A new research raises doubts about the speed of the universe expansion

Supernova in the galaxy M82 captured by the Swift satellite. Mid-ultraviolet light is shown in blue, near-UV light in green and visible light in red (Image NASA/Swift/P. Brown, TAMU)
Supernova in the galaxy M82 captured by the Swift satellite. Mid-ultraviolet light is shown in blue, near-UV light in green and visible light in red (Image NASA/Swift/P. Brown, TAMU)

A research conducted by a team led by astronomer Peter A. Milne of the University of Arizona published in two articles in the “Astrophysical Journal” shows that Type Ia supernovae can be divided into two groups with different characteristics. For years, astronomers had thought that their brightness depended almost exclusively on their distance. This can have consequences on our knowledge of the universe expansion, also calculated based on this type of supernovae.

Type Ia supernovae originate from the explosion of a white dwarf. Typically, these dying stars have a mass too small to cause a supernova but if it grows by subtracting mass to another star that is its companion and therefore very near, it can become massive enough to explode.

These supernovae have been considered for a long time as space “beacons” with very consistent brightness. For this reason, they were used to measure the distances of their galaxies, based on their brightness, which was considered proportional to their distance. Their observation were also used as a basis for establishing that the expansion of the universe was accelerating.

The research carried out at the University of Arizona shows that things are different from what we thought. Peter A. Milne and his colleagues Ryan J. Foley of the University of Illinois at Urbana-Champaign, Peter J. Brown at Texas A&M University and Gautham Narayan of the National Optical Astronomy Observatory, or NOAO, in Tucson examined a large sample of Type Ia supernovae at visible and ultraviolet light by combining observations of the Hubble Space Telescope and NASA’s Swift space observatory.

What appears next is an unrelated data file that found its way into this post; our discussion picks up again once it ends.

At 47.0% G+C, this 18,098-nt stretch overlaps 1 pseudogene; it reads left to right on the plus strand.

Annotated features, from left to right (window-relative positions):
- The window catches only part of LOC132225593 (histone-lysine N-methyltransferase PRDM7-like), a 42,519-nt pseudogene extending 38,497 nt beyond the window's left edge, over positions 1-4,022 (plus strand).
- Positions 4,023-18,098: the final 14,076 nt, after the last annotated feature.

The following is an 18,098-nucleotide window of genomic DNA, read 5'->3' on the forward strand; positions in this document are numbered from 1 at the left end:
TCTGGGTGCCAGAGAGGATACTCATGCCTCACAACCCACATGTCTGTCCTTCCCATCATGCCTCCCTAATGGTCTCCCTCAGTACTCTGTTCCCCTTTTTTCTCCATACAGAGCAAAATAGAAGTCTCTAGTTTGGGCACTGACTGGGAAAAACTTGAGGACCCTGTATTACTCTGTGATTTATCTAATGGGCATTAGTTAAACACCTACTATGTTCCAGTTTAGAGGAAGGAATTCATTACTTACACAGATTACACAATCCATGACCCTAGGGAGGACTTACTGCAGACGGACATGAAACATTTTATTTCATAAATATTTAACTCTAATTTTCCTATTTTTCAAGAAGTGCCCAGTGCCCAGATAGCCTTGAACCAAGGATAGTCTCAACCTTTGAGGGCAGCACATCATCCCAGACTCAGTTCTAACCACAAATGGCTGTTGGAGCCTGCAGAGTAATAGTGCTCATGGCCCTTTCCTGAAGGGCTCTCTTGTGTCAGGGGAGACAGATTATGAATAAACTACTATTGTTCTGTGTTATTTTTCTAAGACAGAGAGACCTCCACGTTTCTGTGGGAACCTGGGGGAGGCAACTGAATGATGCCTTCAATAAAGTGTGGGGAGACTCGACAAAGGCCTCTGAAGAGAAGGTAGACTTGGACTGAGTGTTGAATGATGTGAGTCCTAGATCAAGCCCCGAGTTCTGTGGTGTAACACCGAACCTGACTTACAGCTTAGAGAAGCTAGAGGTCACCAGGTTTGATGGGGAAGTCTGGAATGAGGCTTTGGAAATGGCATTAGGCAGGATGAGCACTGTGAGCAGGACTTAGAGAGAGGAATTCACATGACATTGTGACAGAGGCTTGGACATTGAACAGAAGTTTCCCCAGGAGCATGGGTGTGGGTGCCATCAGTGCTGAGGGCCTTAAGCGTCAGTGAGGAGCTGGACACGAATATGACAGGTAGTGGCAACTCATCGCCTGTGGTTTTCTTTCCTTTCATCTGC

The Swift satellite, launched on November 20, 2004, is equipped with three telescopes for observations at very different wavelengths. Its primary purpose is to study gamma-ray bursts but another scientific goal is the observation of phenomena such as supernovae with its Ultraviolet/Optical Telescope (UVOT).

The observations made by Swift were crucial because the differences between the two groups of type Ia supernovae are slim to visible light while are more easily detectable at ultraviolet light. A groups is a bit brighter at blue and ultraviolet frequencies and another is a bit brighter at red and infrared frequencies. This means that the most distant supernovae are less bright than expected because they have characteristics different from what was predicted.

The consequence is that the calculations of the universe expansion based on Type Ia supernovae were incorrect. The acceleration of the expansion could be lower than that calculated. According to the authors of this research that could mean that there’s less dark energy than previously thought.

However, the estimates of dark energy were also carried out by other methods. The analysis of the cosmic background radiation (CMB) is one of the sources of that estimate. Another is given by the phenomenon called Baryon Acoustic Oscillations (BAO), which influences the distribution of matter in the universe.

The agreement is on the fact that we need more data that can allow us to understand the nature of dark energy before its quantity. There are several projects to carry out studies related to this problem and each one can bring new information to solve one of the greatest mysteries of astrophysics of the beginning of the third millennium.



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